The Afghan Whigs are happy to just be playing shows again, and their critically acclaimed Coachella performance is a testament to their staying power. If Do to the Beast is simply a road record, then it sounds best blasting in a car stereo down the highway. For all the 90′s era reunions going on recently, the Afghan Whigs stare down their past demons with a grace and tact that puts them a neck above their competition. When Queens and Pixies rule today’s rock stages, the Whigs still prove themselves a fiercely capable dark horse.

Share

Fresh Tunes – The People are Back

foster-the-people

Foster the People’s new album Supermodel has a lot going for it. As a follow-up to the band’s 2011 breakout debut Torches, it inevitably tries to avoid being labeled a “sophomore slump” by deviating from what what earned the band such instant notoriety: quirky, memorable lyrics and electronic hooks that serve well as pop rock tunes with enough substance to be called indie. Songs like “Helena Beat,” “Houdini” and of course the acclaimed single “Pumped Up Kicks” forced their way into the mainstream consciousness by embracing what made MGMT’s first three singles such staples of the alternative radio scene: have an upbeat, electronic hook, a sing-a-long chorus, and just enough reverb to make the odd lyrics indecipherable to a general audience.

foster-the-people-supermodel-410On Supermodel, Mark Foster and crew attempt to branch out from that success by asking “Are You What You Want to Be?” Yes, FTP are already disillusioned with the fame that took them only three years to obtain. And yet, Supermodel does a decent job of exploring themes of interpersonal relations and consumerism in the modern world. If only it didn’t sound so “meh”.

Let’s start with what they get right. Mark Foster said that the new album would be heavily influenced by bands like The Kinks and The Clash, and it shows. Mostly gone are the heavy, warm synths found on Torches, replaced by a solid rock sound that still manages to sound substantial. There are even subtle African influences in places, which make the percussion stand out in particular. Mark Foster’s vocal abilities have also received a slight upgrade. He shows off a mellow croon on “Fire Escape,” and teases a welcome angst on “A Beginner’s Guide to Destroying the Moon”. He even goes into full ballad mode on the short interlude “The Angelic Welcome of Mr. Jones”, which is nice but ultimately unnecessary. Foster limits himself too much to the typical falsetto “oohs” and “do do doos” to really call this record an evolution. More like a slow crawl in the right direction.

This is where the bulk of Supermodel’s issues arise. Rather than taking a step forward musically, Foster the People have simply shuffled to the side. Songs are often jumbled and overly busy, lacking the focus of their previous efforts. “Nevermind” and “Goats In Trees” are immediately forgettable, while others like “Pseudologia Fantastica” balance on the cusp of brilliance without ever taking the plunge. True to concept, Supermodel focuses largely on the pitfalls of fame and living the #selfie life. And yet, few songs actually succeed in being meaningful and interesting at the same time. Ideas of media consumption, bad acid trips and self-discovery are floating around here somewhere, but end up being too generic and preachy to be of much interest. These songs desperately crave to be the kind of social commentary that last year’s Arcade Fire and Lorde records were doing with relative ease. “Coming of Age” just doesn’t mean much coming from a guy who wrote commercial jingles just a few years ago.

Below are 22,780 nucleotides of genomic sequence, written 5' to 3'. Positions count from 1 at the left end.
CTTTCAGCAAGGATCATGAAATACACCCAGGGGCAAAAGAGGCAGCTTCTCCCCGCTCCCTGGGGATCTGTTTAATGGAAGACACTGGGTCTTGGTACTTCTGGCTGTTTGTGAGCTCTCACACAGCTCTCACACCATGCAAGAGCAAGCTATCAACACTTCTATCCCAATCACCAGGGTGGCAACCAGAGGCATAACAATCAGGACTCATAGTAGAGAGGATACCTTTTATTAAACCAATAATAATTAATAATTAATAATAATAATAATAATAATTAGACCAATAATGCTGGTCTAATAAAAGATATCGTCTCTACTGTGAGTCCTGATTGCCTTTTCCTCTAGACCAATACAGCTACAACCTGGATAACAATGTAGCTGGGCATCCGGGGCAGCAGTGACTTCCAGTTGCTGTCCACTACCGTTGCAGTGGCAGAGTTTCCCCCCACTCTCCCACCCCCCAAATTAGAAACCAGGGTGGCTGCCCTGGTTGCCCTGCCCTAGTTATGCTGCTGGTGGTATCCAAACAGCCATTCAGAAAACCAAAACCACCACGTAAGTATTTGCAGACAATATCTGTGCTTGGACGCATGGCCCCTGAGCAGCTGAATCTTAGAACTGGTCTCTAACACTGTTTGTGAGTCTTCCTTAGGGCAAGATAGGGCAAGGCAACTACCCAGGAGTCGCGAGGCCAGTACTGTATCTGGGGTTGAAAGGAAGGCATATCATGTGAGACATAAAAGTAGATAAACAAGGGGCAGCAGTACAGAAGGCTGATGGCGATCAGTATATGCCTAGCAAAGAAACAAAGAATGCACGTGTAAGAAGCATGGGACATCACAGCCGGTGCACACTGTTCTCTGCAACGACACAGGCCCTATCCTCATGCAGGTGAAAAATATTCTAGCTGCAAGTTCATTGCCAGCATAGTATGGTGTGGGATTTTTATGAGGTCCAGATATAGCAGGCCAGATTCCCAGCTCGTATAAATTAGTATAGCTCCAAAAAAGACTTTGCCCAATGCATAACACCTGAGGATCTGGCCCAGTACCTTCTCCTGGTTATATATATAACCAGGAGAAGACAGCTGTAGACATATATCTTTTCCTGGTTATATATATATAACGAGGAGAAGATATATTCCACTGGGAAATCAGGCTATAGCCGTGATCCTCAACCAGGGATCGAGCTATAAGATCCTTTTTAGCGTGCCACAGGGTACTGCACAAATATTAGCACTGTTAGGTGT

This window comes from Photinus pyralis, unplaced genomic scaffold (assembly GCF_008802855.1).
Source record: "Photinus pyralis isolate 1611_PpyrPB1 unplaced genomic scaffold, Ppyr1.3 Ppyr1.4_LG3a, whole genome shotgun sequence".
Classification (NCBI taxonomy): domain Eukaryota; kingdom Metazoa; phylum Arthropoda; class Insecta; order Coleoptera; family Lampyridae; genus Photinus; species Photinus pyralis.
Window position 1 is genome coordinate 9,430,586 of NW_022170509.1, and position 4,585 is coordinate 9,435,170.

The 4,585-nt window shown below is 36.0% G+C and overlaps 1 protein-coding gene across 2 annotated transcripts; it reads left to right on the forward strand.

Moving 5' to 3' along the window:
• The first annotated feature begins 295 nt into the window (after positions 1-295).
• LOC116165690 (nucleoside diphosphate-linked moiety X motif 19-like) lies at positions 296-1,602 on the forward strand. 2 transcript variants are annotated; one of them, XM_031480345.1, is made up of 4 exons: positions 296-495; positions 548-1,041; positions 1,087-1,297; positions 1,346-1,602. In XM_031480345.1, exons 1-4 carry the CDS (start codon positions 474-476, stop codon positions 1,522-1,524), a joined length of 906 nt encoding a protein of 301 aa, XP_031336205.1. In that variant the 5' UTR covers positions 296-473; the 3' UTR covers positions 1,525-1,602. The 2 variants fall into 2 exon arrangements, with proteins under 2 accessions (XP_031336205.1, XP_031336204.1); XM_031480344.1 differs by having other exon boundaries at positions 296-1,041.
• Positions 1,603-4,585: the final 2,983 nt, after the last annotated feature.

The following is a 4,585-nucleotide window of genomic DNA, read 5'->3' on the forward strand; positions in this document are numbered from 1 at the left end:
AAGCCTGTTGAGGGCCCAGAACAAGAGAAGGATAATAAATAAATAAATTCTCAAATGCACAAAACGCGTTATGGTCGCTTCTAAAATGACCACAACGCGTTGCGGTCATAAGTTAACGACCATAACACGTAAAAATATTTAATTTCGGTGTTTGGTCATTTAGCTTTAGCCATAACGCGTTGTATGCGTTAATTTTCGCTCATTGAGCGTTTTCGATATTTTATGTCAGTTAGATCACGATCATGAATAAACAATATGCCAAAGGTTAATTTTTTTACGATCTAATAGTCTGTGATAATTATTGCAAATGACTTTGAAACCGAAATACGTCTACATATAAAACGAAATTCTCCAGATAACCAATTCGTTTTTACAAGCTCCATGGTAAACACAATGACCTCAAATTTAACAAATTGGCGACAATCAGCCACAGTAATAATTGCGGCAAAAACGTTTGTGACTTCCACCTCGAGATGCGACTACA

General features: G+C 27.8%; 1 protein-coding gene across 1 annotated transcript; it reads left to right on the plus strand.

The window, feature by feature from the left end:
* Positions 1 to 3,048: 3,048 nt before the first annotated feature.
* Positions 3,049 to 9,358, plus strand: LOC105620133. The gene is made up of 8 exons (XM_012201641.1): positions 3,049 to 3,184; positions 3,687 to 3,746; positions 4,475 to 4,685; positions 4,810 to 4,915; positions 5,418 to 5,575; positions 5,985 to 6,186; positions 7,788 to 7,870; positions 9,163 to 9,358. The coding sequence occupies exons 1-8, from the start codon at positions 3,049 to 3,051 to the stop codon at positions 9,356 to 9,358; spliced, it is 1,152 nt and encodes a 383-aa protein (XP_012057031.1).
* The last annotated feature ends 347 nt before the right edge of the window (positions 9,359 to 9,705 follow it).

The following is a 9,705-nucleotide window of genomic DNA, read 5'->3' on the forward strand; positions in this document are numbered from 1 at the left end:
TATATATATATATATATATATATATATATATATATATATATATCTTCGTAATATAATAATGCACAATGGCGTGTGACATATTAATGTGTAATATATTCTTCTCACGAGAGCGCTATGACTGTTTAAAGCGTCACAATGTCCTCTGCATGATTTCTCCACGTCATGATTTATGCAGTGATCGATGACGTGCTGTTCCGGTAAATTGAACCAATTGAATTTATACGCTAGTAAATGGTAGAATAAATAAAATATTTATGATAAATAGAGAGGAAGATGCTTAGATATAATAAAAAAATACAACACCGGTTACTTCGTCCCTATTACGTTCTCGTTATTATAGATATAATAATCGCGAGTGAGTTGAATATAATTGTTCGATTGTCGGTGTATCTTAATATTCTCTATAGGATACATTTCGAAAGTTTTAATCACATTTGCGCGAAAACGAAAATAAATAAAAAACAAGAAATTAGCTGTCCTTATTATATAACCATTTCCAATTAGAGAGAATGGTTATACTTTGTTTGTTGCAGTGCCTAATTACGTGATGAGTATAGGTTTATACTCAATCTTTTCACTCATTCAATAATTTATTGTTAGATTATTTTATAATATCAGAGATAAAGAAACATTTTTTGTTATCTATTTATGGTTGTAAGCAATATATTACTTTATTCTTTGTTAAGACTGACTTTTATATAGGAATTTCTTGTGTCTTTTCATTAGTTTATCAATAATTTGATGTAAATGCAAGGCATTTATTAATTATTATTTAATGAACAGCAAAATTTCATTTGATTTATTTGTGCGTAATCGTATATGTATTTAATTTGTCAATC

There are some solid songs on Supermodel. Coming of Age” is a relatively tame alt-anthem, while “Pseudologia Fantastica” provides some decent thrills. The best song by far is “Best Friend,” which actually manages to groove pretty hard. One wonders what the album might have been if they had worked forward with that song’s charm in mind. Ultimately, Supermodel screams “rushed”. Few songs will have you coming back like “Pumped Up Kicks” did just two years ago. But really, the world is not lacking for bands like Foster the People. Empire of the Sun, Phoenix and Passion Pit would all gladly fill the hole left by MGMT’s early departure into psychedelic territory. In an age where fingers eagerly hover over the skip button, Foster the People could use some rest and a little peace of mind. And if you’re gonna pull a Kanye ego trip, you best have a Yeezus in your pocket.